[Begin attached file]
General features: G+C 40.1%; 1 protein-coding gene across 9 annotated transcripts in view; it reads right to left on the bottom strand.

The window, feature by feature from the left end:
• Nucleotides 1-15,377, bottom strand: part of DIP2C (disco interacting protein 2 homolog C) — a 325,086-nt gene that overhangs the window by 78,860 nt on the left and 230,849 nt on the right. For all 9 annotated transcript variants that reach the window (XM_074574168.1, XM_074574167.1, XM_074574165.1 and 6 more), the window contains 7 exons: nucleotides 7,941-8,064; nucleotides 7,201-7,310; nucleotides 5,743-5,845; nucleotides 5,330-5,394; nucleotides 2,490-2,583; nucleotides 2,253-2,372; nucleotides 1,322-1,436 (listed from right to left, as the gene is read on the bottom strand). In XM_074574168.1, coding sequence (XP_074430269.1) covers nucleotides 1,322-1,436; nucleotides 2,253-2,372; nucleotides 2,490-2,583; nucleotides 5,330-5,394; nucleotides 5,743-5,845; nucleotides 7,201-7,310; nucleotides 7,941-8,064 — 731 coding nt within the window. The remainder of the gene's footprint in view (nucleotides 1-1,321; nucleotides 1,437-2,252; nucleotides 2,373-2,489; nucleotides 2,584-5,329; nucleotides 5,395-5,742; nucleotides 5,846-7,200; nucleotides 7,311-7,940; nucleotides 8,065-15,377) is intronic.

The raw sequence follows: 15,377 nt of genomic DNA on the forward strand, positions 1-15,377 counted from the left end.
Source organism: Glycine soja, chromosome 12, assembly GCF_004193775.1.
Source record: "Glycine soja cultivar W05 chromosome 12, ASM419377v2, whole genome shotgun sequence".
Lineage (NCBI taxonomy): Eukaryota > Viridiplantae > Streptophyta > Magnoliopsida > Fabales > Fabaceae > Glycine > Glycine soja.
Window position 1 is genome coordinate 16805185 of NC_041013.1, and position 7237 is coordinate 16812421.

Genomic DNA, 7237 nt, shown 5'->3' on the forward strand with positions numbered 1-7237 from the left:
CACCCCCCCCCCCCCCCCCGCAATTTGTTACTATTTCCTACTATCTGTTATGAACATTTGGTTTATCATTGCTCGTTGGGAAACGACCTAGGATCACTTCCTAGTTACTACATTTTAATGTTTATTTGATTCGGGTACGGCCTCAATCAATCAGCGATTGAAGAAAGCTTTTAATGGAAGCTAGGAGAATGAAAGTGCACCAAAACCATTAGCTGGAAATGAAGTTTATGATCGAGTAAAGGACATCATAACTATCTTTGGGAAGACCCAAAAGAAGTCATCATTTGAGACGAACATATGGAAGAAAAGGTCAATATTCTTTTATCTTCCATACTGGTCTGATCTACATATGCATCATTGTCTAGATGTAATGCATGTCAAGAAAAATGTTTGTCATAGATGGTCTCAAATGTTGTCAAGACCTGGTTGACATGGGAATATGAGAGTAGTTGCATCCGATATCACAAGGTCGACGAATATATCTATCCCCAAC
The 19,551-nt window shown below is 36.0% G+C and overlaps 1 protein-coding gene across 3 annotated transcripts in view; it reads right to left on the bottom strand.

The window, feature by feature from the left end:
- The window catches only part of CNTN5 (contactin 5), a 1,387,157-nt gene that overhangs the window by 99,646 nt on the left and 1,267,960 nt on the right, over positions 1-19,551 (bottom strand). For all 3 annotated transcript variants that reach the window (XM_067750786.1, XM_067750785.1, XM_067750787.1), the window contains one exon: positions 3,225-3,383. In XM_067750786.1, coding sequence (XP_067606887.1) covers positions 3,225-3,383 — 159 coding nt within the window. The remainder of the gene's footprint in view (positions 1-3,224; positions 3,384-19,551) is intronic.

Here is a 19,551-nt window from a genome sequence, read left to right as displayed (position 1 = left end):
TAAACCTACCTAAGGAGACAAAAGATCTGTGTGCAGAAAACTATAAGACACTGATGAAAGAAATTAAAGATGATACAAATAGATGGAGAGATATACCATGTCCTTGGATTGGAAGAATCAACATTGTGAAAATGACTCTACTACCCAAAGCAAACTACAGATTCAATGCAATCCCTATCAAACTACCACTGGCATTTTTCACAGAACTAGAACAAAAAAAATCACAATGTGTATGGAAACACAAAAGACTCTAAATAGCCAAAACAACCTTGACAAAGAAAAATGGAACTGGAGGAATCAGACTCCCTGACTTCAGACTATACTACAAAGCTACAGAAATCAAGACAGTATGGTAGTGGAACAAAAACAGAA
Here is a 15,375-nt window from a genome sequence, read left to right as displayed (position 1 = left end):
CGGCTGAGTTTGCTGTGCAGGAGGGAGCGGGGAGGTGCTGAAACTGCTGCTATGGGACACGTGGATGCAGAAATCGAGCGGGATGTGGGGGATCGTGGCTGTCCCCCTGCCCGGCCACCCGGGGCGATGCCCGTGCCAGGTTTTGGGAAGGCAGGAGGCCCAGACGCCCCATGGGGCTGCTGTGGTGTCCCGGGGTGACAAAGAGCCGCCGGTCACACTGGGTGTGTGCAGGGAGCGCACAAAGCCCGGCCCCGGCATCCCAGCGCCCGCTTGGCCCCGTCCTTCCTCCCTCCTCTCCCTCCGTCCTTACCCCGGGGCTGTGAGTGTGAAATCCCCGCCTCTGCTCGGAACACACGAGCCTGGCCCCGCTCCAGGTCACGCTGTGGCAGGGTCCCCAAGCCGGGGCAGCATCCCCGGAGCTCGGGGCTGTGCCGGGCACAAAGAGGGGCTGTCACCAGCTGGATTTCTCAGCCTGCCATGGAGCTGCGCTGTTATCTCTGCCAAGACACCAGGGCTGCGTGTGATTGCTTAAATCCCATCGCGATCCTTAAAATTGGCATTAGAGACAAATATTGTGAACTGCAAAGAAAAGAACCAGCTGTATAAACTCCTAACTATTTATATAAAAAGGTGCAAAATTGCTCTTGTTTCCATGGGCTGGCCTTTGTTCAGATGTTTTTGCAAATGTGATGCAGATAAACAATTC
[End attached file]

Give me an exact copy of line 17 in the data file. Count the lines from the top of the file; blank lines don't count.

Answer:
CGGCTGAGTTTGCTGTGCAGGAGGGAGCGGGGAGGTGCTGAAACTGCTGCTATGGGACACGTGGATGCAGAAATCGAGCGGGATGTGGGGGATCGTGGCTGTCCCCCTGCCCGGCCACCCGGGGCGATGCCCGTGCCAGGTTTTGGGAAGGCAGGAGGCCCAGACGCCCCATGGGGCTGCTGTGGTGTCCCGGGGTGACAAAGAGCCGCCGGTCACACTGGGTGTGTGCAGGGAGCGCACAAAGCCCGGCCCCGGCATCCCAGCGCCCGCTTGGCCCCGTCCTTCCTCCCTCCTCTCCCTCCGTCCTTACCCCGGGGCTGTGAGTGTGAAATCCCCGCCTCTGCTCGGAACACACGAGCCTGGCCCCGCTCCAGGTCACGCTGTGGCAGGGTCCCCAAGCCGGGGCAGCATCCCCGGAGCTCGGGGCTGTGCCGGGCACAAAGAGGGGCTGTCACCAGCTGGATTTCTCAGCCTGCCATGGAGCTGCGCTGTTATCTCTGCCAAGACACCAGGGCTGCGTGTGATTGCTTAAATCCCATCGCGATCCTTAAAATTGGCATTAGAGACAAATATTGTGAACTGCAAAGAAAAGAACCAGCTGTATAAACTCCTAACTATTTATATAAAAAGGTGCAAAATTGCTCTTGTTTCCATGGGCTGGCCTTTGTTCAGATGTTTTTGCAAATGTGATGCAGATAAACAATTC